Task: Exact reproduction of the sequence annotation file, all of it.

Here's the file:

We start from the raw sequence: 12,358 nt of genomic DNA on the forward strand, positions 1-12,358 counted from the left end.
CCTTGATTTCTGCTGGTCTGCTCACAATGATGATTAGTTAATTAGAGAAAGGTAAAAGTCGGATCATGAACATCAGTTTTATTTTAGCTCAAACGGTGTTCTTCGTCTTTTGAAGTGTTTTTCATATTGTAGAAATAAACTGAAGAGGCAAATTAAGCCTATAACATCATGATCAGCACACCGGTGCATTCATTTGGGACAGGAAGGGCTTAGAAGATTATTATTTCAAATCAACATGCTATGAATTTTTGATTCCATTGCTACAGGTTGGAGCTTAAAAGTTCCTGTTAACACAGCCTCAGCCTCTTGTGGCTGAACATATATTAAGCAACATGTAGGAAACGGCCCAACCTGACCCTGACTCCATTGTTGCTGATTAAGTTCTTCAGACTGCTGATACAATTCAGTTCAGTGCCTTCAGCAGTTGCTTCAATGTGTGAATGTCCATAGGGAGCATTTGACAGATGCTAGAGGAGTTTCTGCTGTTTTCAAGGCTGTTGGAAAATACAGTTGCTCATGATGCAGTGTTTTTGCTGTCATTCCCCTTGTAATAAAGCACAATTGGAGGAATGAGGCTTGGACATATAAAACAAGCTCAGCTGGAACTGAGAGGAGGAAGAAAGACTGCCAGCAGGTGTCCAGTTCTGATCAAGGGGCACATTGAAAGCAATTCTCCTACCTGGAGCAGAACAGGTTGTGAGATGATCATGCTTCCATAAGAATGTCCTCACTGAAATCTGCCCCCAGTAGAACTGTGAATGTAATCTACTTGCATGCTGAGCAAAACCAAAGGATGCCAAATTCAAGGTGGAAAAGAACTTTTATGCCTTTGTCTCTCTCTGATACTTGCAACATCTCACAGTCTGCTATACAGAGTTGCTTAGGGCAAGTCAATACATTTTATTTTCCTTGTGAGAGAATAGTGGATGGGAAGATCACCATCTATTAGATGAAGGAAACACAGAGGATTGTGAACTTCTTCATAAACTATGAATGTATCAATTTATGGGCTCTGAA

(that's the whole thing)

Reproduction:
We start from the raw sequence: 12,358 nt of genomic DNA on the forward strand, positions 1-12,358 counted from the left end.
CCTTGATTTCTGCTGGTCTGCTCACAATGATGATTAGTTAATTAGAGAAAGGTAAAAGTCGGATCATGAACATCAGTTTTATTTTAGCTCAAACGGTGTTCTTCGTCTTTTGAAGTGTTTTTCATATTGTAGAAATAAACTGAAGAGGCAAATTAAGCCTATAACATCATGATCAGCACACCGGTGCATTCATTTGGGACAGGAAGGGCTTAGAAGATTATTATTTCAAATCAACATGCTATGAATTTTTGATTCCATTGCTACAGGTTGGAGCTTAAAAGTTCCTGTTAACACAGCCTCAGCCTCTTGTGGCTGAACATATATTAAGCAACATGTAGGAAACGGCCCAACCTGACCCTGACTCCATTGTTGCTGATTAAGTTCTTCAGACTGCTGATACAATTCAGTTCAGTGCCTTCAGCAGTTGCTTCAATGTGTGAATGTCCATAGGGAGCATTTGACAGATGCTAGAGGAGTTTCTGCTGTTTTCAAGGCTGTTGGAAAATACAGTTGCTCATGATGCAGTGTTTTTGCTGTCATTCCCCTTGTAATAAAGCACAATTGGAGGAATGAGGCTTGGACATATAAAACAAGCTCAGCTGGAACTGAGAGGAGGAAGAAAGACTGCCAGCAGGTGTCCAGTTCTGATCAAGGGGCACATTGAAAGCAATTCTCCTACCTGGAGCAGAACAGGTTGTGAGATGATCATGCTTCCATAAGAATGTCCTCACTGAAATCTGCCCCCAGTAGAACTGTGAATGTAATCTACTTGCATGCTGAGCAAAACCAAAGGATGCCAAATTCAAGGTGGAAAAGAACTTTTATGCCTTTGTCTCTCTCTGATACTTGCAACATCTCACAGTCTGCTATACAGAGTTGCTTAGGGCAAGTCAATACATTTTATTTTCCTTGTGAGAGAATAGTGGATGGGAAGATCACCATCTATTAGATGAAGGAAACACAGAGGATTGTGAACTTCTTCATAAACTATGAATGTATCAATTTATGGGCTCTGAA